This is an internal inquiry as opposed to a parliamentary or an independent inquiry, which means the Cabinet Office and ultimately the prime minister will have the final say.

Any decisions on disciplinary action against civil servants on the back of this report will be made by Simon Case, the cabinet secretary and head of the civil service who is accused himself of holding a drinks gathering.

Simon Case, cabinet secretary and head of the civil service
Simon Case, cabinet secretary and head of the civil service

It will be up to the prime minister to rule on any disciplinary action against political staff.

Mr Case has told the BBC he will not be resigning and will not be sacked over the contents of the report.

If the investigation finds Boris Johnson’s own conduct is questioned by the report, he could refer the report’s findings onto Lord Geidt, the independent adviser on ministerial interests.

And if there is any evidence a criminal offence has taken place, this will be passed onto the police.

What about Boris Johnson?

If the investigation finds the prime minister was warned and knew about these parties, it would almost certainly force his resignation as he would have misled parliament and breached the ministerial code.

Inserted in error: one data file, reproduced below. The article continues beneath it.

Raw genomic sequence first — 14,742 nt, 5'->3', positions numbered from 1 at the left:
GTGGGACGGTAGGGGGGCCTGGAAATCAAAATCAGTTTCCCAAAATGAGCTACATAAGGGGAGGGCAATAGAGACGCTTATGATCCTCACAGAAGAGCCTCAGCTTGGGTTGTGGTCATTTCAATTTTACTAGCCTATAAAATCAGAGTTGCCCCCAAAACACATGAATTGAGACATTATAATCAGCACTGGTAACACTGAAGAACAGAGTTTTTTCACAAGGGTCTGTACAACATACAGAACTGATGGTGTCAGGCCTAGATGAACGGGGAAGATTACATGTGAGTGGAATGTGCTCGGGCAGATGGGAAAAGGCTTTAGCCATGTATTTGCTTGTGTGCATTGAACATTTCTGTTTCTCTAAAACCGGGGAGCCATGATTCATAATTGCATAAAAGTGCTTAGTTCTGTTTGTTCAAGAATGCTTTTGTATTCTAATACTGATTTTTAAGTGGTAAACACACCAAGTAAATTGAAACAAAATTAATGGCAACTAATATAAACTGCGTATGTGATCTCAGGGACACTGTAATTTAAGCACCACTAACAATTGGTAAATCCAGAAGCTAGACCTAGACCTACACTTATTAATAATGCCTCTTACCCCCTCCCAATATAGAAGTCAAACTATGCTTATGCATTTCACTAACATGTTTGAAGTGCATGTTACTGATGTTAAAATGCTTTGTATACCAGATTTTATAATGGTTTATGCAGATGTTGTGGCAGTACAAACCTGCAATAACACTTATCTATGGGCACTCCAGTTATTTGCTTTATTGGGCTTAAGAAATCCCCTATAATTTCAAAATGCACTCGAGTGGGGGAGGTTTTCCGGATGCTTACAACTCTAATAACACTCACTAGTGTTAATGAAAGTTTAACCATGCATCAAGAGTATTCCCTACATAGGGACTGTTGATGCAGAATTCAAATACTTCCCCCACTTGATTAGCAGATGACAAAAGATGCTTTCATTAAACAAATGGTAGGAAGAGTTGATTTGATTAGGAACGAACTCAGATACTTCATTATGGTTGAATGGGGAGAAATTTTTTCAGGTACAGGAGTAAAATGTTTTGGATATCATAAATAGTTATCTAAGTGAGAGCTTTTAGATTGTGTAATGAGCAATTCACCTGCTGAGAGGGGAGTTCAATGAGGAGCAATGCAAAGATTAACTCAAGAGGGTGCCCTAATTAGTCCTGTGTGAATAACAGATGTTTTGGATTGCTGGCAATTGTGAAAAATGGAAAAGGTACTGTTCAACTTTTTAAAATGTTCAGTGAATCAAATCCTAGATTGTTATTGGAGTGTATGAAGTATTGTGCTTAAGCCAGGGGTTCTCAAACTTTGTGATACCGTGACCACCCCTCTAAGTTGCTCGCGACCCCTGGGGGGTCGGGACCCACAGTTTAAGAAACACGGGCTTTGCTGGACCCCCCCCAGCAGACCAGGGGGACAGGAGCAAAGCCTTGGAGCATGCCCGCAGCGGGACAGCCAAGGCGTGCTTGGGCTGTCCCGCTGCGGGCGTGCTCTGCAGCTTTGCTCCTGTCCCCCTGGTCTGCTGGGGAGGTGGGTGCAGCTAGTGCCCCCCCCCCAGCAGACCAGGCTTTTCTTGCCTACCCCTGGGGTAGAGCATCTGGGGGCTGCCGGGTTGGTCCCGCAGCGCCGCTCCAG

A leadership challenge against him could also be lodged if MPs submit letters of no confidence in him to Sir Graham Brady, the chairman of the 1922 committee of backbenchers.

But for the past few weeks loyal MPs have said the country should not have change leader during the ongoing war in Ukraine.

There is still a chance Mr Johnson could survive to fight another day.

But it is hard to see how the report can conclude these alleged parties did not breach lockdown guidelines at the time, particularly given the numerous fines that have already been issued.

Explained: How to sack a Tory prime minister

Already a subscriber? Sign in



More from the Press and Journal UK politics team

More from the Press and Journal